When we talk about aquaponics, we can't do so without talking about what makes it all possible. I am talking about the nitrifying bacteria, the Nitrobacter and other Nitrosomonas. Without them, the ammonia excreted by the fish would stay in the water and after passing in the grow bed, where the plants would not like the taste of it, it would go back in the fish tank.
The ammonia is very toxic for the fish and the bacteria we are talking about, are responsible for converting it into nitrites and eventually, into nitrates. But let's take a break here and dive into science a little bit.
The Nitrogen cycle
When we speak about bacteria, I hear you already mention the words germs, viruses and all scary living organisms that make, in fact, life on Earth possible.
Fish, in oceans, lakes excrete also ammonia but because the concentration of water being so high, it dilutes the ammonia to a tolerable level. For us, aquaponists (made up words are exciting) and aquarists, managing ammonia is essential part of our hobby. Here is a list of damages caused by excess ammonia in your fish tank water:
Nature being well done, it gives us the Nitrosomonas bacteria aka, the nitrifying bacteria. These little guys feed on ammonia and turn it into Nitrites. What happens is that Nitrites is also very toxic for fish, not as much but still not good. The Nitrites in turn, will attract a new set of bacteria, the Nitrobacter, who in turn, munch on Nitrites and turn it into Nitrates. This is the Nitrogen Cycle and it is what happens in your freshly built aquaponics system, the nitrifying process where those bacteria colonies, in turn, the surfaces of your system. These guys are not in the water per say but , are forming a bio film coating all the surfaces of your pipes, fish tank, growing media etc...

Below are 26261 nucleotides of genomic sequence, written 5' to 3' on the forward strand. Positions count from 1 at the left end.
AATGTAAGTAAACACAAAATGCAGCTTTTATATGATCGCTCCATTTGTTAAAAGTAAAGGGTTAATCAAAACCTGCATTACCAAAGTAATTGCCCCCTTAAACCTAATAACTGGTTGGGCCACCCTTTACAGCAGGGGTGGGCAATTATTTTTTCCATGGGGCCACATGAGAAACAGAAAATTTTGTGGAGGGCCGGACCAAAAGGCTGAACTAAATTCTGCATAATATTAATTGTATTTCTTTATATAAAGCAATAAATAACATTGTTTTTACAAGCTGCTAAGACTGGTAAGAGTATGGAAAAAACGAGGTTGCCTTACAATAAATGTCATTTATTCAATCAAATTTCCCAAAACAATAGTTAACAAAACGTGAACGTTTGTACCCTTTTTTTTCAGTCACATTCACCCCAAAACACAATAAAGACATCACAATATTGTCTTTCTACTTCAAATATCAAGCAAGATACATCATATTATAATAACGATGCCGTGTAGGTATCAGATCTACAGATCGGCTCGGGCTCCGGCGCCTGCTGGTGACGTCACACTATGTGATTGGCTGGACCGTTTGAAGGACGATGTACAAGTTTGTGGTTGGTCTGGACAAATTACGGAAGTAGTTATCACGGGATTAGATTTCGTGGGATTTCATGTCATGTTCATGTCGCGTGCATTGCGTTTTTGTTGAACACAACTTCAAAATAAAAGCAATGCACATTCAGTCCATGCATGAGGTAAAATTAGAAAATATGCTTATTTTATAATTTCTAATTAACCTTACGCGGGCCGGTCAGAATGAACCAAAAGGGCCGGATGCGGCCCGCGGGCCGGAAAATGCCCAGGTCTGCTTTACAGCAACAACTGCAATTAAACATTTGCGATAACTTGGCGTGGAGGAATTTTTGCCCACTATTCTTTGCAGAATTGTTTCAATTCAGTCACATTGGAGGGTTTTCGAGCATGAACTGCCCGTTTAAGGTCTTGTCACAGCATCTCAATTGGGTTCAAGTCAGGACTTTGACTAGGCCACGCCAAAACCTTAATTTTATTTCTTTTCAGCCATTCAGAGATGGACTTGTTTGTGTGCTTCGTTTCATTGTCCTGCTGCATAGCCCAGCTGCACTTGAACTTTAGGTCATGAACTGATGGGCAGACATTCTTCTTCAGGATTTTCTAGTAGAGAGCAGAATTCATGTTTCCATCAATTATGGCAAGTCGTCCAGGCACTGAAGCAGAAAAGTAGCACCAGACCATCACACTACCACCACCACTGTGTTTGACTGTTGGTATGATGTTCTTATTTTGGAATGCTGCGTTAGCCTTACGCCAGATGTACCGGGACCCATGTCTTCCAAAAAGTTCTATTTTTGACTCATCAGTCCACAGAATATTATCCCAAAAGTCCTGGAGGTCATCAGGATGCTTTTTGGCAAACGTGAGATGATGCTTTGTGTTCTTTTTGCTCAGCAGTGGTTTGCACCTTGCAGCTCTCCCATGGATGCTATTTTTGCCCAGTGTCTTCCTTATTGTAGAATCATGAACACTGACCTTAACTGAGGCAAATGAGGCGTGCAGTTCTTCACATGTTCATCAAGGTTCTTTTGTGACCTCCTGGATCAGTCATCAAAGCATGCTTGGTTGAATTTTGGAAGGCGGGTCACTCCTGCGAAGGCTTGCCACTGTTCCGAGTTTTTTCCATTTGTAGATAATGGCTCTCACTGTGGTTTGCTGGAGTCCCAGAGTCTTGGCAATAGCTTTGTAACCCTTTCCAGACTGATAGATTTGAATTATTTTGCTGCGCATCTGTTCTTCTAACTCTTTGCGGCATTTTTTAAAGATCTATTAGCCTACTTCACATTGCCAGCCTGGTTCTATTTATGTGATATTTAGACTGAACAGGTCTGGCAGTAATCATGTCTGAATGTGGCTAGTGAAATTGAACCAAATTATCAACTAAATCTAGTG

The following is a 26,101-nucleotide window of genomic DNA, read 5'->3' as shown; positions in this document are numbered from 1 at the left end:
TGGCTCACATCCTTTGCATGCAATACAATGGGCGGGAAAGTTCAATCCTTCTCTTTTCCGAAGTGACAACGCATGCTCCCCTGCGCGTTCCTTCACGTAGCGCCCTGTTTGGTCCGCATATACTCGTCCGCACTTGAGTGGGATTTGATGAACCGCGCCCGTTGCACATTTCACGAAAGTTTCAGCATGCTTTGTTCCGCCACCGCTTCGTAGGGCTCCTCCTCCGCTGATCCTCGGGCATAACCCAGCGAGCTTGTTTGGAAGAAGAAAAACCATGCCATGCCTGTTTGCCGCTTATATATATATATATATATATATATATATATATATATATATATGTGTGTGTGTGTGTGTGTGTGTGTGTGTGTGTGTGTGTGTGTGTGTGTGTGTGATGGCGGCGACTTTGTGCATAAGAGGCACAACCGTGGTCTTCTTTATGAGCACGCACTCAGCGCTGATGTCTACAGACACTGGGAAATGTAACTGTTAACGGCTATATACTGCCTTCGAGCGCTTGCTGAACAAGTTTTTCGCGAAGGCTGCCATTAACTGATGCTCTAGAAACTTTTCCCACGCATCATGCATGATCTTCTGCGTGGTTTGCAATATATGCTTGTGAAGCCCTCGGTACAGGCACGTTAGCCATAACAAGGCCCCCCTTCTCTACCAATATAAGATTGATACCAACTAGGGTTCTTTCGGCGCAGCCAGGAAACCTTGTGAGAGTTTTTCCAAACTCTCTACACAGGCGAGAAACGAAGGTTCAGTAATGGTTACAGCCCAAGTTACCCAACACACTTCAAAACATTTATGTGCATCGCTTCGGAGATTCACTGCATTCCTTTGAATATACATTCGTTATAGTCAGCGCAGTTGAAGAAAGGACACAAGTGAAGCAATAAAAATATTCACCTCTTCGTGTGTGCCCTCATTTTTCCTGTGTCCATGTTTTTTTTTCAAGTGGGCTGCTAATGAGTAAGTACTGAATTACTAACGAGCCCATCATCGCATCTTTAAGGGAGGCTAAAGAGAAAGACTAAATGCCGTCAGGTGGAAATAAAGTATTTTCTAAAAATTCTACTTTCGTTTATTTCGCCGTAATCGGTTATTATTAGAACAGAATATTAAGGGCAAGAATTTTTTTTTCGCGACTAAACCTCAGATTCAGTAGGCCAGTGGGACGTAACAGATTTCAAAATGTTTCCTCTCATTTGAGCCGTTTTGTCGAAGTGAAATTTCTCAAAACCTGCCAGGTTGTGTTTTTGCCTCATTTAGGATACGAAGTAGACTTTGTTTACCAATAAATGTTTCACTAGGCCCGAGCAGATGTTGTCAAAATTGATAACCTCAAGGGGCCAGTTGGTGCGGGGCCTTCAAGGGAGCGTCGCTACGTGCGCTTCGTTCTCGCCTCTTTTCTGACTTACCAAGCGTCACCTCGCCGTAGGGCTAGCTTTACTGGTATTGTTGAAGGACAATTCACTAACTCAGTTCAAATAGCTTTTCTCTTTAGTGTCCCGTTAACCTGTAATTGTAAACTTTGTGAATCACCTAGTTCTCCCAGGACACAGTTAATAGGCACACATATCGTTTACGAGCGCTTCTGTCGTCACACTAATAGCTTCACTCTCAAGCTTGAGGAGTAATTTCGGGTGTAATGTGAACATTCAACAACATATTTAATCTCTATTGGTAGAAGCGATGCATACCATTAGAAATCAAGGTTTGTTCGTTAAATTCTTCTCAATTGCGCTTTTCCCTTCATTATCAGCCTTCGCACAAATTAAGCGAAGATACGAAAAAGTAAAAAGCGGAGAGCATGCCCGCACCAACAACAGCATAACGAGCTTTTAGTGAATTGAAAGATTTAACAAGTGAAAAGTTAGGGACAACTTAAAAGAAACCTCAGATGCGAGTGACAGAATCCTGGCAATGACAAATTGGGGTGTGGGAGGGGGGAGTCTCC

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I am a French expat, married, dad of one, nature lover and firm believer of sustainable living. My background is leisure and tourism industry. I fell into aquaponics and now I am sharing with you my adventure.